Gloria and her professors would need to consider how instruction is given and the reception to that instruction. Gloria needs to take note of her emotions and any fluctuations that might be involved. This would entail her learning about any warning signs that might be signaling shifts in mania or depression. By controlling such tendencies she will be able to have an open view towards instruction with the aim to grasp it despite the environment. Professors need to be patient, calm and resourceful when dealing with Gloria. They need to learn about her changing moods and establish a schedule that fits well to Gloria’s cognitive weaknesses. They need to be flexible, offer more time for learning and even provide a better physical environment to enhance it. Overall, professors need to offer positive comments to encourage Gloria to partake in learning.
Assistive Technology can be defined as any hardware or software that maintains or increases the functional capabilities of somebody with a disability (Assistive Technology Industry Association 1). There are various types of assistive technology that Gloria would need to facilitate her education. Digital recorders would come in handy since she would be able to record instruction and later on listen to it if she needs that instruction repeated. A personal digital assistant would also come in handy to remind her of schedules and for storage of critical documents. Voice activated computing and text to speech software would be essential in ensuring she can take proper notes that would not be interfered with when her moods change during class. Visual mapping software can also come in handy to support learning.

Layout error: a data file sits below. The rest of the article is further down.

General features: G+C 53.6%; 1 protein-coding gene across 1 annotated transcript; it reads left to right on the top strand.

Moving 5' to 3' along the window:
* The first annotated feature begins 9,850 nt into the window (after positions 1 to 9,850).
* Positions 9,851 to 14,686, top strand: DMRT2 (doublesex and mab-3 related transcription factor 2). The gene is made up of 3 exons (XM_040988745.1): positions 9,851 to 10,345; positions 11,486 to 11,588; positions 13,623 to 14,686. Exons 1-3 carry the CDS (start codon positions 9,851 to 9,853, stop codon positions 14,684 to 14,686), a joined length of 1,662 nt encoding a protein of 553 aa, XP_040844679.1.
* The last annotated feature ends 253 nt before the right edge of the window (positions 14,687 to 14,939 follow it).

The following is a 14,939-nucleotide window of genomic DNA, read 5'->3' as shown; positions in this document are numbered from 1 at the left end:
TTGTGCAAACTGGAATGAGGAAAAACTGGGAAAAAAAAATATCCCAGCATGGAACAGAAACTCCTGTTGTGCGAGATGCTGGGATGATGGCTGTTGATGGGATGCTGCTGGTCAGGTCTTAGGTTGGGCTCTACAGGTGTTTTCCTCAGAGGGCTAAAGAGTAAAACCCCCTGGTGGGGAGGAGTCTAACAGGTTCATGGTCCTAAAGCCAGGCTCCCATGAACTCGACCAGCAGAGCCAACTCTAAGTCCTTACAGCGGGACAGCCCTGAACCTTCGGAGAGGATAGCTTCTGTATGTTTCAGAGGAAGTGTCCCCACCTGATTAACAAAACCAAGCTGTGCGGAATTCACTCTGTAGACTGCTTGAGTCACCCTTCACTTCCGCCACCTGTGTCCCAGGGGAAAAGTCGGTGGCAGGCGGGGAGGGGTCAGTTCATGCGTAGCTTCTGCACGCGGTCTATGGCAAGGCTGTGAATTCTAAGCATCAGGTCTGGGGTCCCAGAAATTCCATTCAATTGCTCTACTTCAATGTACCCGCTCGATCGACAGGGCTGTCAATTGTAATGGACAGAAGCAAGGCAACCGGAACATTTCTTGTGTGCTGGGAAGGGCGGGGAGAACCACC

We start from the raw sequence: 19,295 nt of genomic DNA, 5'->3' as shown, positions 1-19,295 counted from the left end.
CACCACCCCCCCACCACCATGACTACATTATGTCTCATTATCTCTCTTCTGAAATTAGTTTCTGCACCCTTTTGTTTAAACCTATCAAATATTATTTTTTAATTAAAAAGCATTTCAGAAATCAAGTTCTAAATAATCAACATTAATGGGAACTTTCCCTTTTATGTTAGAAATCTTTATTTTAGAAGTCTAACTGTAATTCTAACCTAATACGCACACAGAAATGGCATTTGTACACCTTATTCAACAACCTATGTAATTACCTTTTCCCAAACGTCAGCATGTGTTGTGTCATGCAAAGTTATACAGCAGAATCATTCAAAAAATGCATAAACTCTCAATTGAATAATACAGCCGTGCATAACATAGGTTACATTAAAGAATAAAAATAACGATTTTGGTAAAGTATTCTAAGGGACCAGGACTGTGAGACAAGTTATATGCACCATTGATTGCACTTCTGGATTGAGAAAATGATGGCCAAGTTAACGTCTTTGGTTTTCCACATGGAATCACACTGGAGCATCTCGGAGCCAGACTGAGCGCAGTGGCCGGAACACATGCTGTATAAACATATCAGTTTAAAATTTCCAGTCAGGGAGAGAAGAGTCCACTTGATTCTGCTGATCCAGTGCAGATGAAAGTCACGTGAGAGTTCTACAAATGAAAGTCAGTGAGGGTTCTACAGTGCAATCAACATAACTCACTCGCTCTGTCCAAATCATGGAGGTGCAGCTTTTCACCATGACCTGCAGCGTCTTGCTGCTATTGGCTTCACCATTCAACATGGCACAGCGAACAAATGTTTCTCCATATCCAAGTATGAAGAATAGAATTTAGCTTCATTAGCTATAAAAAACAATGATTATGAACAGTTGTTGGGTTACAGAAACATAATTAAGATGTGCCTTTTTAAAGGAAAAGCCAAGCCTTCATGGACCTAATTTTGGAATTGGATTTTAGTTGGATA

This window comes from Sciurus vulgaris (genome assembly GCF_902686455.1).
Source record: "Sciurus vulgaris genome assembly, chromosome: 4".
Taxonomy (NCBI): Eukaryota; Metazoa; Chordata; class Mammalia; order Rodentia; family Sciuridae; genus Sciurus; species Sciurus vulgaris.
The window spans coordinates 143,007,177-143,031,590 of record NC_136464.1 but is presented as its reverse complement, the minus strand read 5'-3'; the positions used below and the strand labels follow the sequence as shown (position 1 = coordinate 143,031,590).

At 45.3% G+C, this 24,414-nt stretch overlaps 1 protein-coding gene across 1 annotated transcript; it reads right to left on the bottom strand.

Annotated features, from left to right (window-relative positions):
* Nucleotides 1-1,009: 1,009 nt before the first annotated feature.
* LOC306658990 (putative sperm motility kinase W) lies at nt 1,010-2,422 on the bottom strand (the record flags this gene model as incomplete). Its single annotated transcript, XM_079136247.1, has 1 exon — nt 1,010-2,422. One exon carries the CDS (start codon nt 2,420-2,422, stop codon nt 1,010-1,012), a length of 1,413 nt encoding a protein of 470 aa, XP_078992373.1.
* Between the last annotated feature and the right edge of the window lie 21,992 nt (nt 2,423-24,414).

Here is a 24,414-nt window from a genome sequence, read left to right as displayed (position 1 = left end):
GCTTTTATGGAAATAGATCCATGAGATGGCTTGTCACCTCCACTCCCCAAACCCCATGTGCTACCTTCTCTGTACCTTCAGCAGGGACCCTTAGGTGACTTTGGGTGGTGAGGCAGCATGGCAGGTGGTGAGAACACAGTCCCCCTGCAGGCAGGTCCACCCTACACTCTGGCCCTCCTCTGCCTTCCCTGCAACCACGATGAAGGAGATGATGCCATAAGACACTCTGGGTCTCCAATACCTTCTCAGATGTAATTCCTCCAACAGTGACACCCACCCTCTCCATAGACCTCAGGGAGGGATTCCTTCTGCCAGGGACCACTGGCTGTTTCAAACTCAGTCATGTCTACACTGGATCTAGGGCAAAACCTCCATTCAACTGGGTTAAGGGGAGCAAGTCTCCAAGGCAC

I would teach Gloria to advocate for herself by approaching professors and informing them of her condition. She should prepare some notes on how she thinks she functions and attempt to manipulate learning schedules to fit into her functioning. She has already shown progress by finishing her medication and overcoming other tribulations that come with bipolar. Her fighting spirit is remarkable, and though symptoms of ADD prevent her from focusing, with proper assistive technology and patience from instructors, she might achieve her dreams.
I learnt about the stigma students with bipolar undergo as they strive to pursue their education. Gloria faced stigmatization from parents and fellow students simply because she is different. This adversely affected her self-esteem, and she found it extremely difficult to approach her professor about the disability she has. Assistive technology is very resourceful since she was able to read eight pages in only 15 minutes. Gloria insists that professors should empathize with their situation and stress on what is crucial when giving instructions.
Gloria has certain suggestions that she thinks might assist her in learning. She asks professors to be sensitive to students with disabilities and understand that they might need more time to complete readings and assignments. Professors need to provide “clean” copies of class material or even provide those materials in electronic format. More importantly, professors need to understand the background of these students and speak slowly and clearly so that they can learn effectively. My suggestions do in need concur with Gloria’s especially on utilization of electronic materials and professors understanding the background of students and scheduling more time for them.
The responses from faculty members are positive. Dr. Reichman together with Dr. Station agrees that electronic sources are more effective as compared to scanning from books. Laurie Isenberg and Dr. Eagan insist that students with disabilities need to notify instructors of their situation on time so as to accommodate them effectively. This activity has shed more light on the stigma that students with disabilities face as they strive to pursue their education. A lot can be achieved if professors and students with disability partner to achieve academic goals.
Assistive Technology Industry Association. “What is Assistive Technology? How Is It Funded?” 2012. Atia.org Website. 10 March 2015. <http://www.atia.org/i4a/pages/index.cfm?pageid=3859>.